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Chen Sing (Fang Chuen Chang), Meng Fei (Chan Yi), Lung Chung Erh (Fong Fong), Wang Kuan Hsiung/Champ Wang (An Sing Yao), Liang Chia Jen (The Black Meteor), Kao Fei (The Fox), Yen Shi Kwan (Pu Chi)
Written by Ku Lung (Gu Long)
Directed by Chang Pang Yi (as Chang Pong I); Goldig Films (HK) Limited
"There is a meaning to all this. By fighting me, you are privileged to die by my sword."
Sung Dynasty, 1267. Mongolian forces attacked the fortified city of Shang Yang. The Sung military forces sent for help, but the traitorous prime minister Chao Tao sent a false report to the Emperor seriously crippling the Sung forces in the process. Chao made a map of the Chinese defenses and sent a courier to deliver this map to the Mongol hordes. Intercepting the emissary, a heroic patriot managed to foil this plan and instead got word to the Emperor and exposed Chao Tao.
An Sing Yao, known as 'The Sword Spirit', is approached by a mysterious masked man on horseback to stop an important document from reaching the Emperor. Refusing to accept money for the job, the supercilious swordsman agrees for reasons known only to himself. He embarks on a journey cutting down all patriotic Chinese linked to protecting the document. One night, An Sing Yao kills 'The Lone Swordsman', Chan Tin Pang. Exiting the premises, the masked man then enters and slays his wife and daughter. Hearing the commotion, Chan's son, Chan Yi, awakens to find his parents and sister dead. Seeking answers from his master, Fang Chuen Chang, Chan is sent to Tung Hai village in an attempt to goad the powerful Tung Hai swordsman, Wah Lung, out of retirement. Being the only one who can combat the 'Sword Spirit', Chan is given a branch cut from a tree by the 'Sword Spirit' himself, to deliver to the retired sword master.
On his journey to the village, Chan and his companion, Pu Chi, encounter many assassins including the sinister 'Fox'. The masked killer stays close to Chan and also employs 'The Fox' to aid in retrieving the coveted document. Pu Chi is killed and Chan meets up with an unknown swordsman who helps him at an Inn when a group of killers converge on the establishment looking to murder Chan and swipe the map. Sometime after, 'The Black meteor' is killed by 'The Fox' during an attack by a gang of ghoulish assassins wearing white hoods and silver skull masks. With both men poisoned in the fight, the dying swordsman tells Chan to head for The Flower Valley, there Chan will find who he is looking for.
Chan makes it to Flower Valley and is ordered to recuperate first and study the flowers before he learns the Butterfly Stroke, Wah Lung's sword style. In the meantime, Wah's wife is sent to deliver the branch back to 'Sword Spirit' with a letter denoting that the two will duel at Sun Hill on September the ninth. But his wife is secretly in collusion with the mysterious masked assassin that hired 'Sword Spirit', An Sing Yao. Leaving his blind daughter, Fong Fong, to stay with Chan, Wah Lung meets the determined swordsman on the appointed day. 'Sword Spirit kills Wah and returns to the masked stranger and delivers the document to him. An Sing Yao is still discontented as he recollects that Wah never used his lethal Butterfly stroke. Having a drink with the masked man, An soon realizes he has been poisoned. The devilish man removes his mask revealing himself to be Fang Chuen Chang, thought to have been killed by 'Sword Spirit' much earlier.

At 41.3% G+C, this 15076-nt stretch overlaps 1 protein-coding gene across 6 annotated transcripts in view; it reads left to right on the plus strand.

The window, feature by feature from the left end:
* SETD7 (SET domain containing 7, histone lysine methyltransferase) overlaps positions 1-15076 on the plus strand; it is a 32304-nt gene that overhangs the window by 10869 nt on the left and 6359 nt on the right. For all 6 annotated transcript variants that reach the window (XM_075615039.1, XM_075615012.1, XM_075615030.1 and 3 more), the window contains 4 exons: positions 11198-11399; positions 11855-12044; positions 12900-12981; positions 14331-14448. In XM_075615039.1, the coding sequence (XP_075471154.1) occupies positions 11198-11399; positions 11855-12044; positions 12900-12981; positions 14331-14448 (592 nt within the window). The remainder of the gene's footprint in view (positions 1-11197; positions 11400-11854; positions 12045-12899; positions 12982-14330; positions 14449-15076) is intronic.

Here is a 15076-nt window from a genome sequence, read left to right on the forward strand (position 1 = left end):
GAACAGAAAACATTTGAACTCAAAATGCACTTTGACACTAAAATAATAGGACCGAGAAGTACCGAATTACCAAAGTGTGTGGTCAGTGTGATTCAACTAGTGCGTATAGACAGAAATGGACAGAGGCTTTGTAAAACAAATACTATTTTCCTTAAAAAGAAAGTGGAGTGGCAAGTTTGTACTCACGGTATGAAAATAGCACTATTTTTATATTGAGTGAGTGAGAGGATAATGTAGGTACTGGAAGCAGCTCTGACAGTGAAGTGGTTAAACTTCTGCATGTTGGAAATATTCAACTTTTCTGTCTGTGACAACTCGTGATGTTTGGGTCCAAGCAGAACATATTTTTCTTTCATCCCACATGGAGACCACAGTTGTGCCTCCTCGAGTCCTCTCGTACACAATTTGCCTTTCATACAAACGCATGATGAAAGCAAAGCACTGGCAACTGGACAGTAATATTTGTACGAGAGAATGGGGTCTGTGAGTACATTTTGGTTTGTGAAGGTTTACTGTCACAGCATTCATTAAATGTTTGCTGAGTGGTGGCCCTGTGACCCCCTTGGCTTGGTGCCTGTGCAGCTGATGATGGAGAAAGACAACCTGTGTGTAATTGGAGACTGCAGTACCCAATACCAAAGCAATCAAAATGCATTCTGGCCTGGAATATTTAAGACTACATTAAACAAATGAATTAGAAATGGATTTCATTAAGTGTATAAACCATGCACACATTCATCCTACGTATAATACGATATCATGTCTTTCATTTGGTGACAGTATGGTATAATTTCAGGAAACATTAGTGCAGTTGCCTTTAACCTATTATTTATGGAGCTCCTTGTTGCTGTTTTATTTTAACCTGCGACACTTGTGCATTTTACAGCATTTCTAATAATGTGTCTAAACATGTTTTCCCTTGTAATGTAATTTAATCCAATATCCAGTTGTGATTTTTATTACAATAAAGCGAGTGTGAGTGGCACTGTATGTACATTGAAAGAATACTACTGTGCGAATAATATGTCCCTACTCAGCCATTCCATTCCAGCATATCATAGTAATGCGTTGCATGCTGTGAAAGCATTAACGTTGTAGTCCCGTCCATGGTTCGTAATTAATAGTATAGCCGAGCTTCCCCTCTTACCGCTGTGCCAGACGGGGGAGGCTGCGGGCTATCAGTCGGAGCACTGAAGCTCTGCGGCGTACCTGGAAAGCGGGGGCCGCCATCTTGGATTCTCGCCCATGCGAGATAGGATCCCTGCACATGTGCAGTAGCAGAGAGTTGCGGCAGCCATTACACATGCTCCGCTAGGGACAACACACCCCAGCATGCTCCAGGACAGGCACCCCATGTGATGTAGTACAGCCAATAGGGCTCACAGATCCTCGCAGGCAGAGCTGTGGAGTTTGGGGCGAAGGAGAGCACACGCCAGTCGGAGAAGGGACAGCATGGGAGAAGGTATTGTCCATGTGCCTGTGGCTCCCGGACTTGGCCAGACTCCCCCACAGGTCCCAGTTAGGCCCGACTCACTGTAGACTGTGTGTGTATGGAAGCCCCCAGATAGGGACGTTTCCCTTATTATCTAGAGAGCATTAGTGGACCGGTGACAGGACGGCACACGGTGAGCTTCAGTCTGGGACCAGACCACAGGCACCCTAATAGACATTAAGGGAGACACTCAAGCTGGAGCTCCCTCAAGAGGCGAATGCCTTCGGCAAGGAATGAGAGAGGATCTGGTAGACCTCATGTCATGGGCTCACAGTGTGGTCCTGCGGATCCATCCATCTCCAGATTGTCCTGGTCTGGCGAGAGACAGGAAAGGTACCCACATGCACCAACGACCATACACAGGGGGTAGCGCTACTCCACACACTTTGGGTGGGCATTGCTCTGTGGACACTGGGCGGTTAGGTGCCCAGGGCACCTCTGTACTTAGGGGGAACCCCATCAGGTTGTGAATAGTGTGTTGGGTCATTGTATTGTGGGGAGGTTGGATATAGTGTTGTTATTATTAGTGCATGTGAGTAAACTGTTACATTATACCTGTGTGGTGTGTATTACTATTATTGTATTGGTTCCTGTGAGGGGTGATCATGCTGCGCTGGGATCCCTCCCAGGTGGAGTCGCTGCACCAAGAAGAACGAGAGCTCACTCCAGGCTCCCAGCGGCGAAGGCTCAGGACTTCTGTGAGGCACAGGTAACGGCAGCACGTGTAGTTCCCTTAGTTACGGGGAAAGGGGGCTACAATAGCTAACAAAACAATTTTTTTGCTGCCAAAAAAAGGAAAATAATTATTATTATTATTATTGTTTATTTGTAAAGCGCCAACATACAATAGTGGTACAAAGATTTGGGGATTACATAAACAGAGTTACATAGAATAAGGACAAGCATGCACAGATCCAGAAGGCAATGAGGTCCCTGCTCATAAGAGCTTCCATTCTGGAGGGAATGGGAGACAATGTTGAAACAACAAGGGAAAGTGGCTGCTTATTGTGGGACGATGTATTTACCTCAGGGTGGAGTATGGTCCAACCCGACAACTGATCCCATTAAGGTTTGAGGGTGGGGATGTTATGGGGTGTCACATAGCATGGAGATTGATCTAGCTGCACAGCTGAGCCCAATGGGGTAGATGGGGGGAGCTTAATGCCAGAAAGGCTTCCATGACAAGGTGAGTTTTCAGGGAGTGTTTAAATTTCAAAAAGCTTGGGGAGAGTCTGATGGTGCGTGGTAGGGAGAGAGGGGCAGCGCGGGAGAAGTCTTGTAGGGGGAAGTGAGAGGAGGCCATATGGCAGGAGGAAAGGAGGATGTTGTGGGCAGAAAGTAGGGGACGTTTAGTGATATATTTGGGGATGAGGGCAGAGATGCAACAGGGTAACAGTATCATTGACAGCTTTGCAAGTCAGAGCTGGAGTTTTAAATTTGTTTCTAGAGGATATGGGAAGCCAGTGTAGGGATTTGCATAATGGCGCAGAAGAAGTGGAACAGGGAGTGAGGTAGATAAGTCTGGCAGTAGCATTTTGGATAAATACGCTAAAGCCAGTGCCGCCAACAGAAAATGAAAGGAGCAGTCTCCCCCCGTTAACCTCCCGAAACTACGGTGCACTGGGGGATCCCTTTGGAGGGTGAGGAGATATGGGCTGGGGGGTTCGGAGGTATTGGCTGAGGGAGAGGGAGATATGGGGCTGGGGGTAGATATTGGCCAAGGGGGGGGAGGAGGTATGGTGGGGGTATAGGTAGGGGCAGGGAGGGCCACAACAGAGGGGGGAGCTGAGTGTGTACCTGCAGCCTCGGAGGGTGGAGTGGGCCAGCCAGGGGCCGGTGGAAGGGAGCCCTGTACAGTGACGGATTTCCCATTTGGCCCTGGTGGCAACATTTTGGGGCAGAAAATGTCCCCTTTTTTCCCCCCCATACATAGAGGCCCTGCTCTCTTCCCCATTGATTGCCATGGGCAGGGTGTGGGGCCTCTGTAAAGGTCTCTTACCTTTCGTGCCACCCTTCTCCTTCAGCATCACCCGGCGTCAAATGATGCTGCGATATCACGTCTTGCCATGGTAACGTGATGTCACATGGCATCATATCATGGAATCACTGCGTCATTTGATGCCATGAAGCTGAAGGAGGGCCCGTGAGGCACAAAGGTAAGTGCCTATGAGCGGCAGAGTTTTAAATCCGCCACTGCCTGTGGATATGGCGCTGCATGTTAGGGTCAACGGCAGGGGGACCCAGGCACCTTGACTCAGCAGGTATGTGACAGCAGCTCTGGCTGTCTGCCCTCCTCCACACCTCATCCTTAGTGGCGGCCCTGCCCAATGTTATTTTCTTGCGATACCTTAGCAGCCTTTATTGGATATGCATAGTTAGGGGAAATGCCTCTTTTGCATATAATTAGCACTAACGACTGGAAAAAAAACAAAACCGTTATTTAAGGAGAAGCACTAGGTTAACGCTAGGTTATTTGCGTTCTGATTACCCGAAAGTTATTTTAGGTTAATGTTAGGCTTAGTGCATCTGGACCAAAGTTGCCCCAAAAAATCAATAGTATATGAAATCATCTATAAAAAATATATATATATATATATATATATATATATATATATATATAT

Opening the map, Fang finds out that it's a fake. 'Sword Spirit' then enters the cave to Fang Chuen Chang's shock, having thought the mighty swordsman dead from the poisoning. The two then fight. Fang is injured in the battle and kills himself and sets off explosions in an effort to destroy An Sing Yao in the process. Later, Chan and Fong Fong are by a riverside when An Sing Yao appears and attacks Chan wishing to challenge him curious if he has learned the Butterfly Stroke from the deceased Wah Lung. Both men engage in an intense struggle with the map of the Chinese strategic defense as the ultimate prize.
Director Chang Pang Yi delivers a stylish indy Wuxia production that's one of the better non-Shaw Brothers adaptations. Written by novelist Ku Lung himself, the film comes off nowhere near as nonsensical as his novel variations made famous at Shaw Studios. CLUTCH OF POWER (1977) never gets too convoluted and only occasionally bogs itself down in characterization. There's just enough players to keep up with without confusion setting in. However, if you're not paying attention, it may require a second viewing to catch all the details.
Chang Pang Yi also directed the terribly complex and bewildering CLAN FEUDS (1982) for Shaw Brothers. Based on a massive novel, Chang attempts to condense dozens of character interplay into a 90+ minute feature. It's one of the most elaborate and best of the 80's Shaw novel adaptations. Chang also directed the fan favorite, SHAOLIN KUNG FU MYSTAGOGUE (1976). That film is brimming with secret weapons and hidden traps. It reminded me a lot of Chu Yuan's awesome and garishly kitschy Wuxia opus, WEB OF DEATH (1976). Chang Pang Yi obviously was in love with these convoluted costume actioners as his resume is dominated by them.